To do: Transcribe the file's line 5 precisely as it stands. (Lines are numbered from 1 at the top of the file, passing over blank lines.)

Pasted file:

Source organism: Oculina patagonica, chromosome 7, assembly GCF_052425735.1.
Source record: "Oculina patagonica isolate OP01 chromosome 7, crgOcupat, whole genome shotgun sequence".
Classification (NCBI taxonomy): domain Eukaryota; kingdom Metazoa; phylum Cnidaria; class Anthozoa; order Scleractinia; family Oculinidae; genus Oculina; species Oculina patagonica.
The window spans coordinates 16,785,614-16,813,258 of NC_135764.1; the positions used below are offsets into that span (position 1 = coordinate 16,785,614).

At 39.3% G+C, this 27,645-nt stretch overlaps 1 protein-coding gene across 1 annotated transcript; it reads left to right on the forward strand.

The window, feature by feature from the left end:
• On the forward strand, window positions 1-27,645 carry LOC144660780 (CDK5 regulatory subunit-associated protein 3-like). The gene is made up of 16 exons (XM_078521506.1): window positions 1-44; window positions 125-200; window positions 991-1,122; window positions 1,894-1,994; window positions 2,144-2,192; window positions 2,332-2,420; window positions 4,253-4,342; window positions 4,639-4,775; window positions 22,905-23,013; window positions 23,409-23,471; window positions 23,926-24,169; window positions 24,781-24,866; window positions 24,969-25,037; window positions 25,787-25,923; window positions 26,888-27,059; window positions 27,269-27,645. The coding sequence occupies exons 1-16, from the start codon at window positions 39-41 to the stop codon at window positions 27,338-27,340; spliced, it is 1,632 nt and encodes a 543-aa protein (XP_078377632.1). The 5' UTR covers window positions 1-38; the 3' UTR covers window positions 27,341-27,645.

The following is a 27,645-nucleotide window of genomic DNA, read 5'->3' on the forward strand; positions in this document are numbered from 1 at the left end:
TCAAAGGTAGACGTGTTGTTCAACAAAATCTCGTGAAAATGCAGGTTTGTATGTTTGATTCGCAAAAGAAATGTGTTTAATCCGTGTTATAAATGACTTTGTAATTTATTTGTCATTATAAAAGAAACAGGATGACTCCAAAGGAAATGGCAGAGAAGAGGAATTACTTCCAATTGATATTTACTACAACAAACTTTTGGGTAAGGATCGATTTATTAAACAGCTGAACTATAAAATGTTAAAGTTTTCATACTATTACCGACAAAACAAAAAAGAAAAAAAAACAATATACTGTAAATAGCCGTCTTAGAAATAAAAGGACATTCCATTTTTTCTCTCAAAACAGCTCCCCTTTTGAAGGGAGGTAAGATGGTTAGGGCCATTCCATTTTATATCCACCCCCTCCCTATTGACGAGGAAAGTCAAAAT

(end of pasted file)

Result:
At 39.3% G+C, this 27,645-nt stretch overlaps 1 protein-coding gene across 1 annotated transcript; it reads left to right on the forward strand.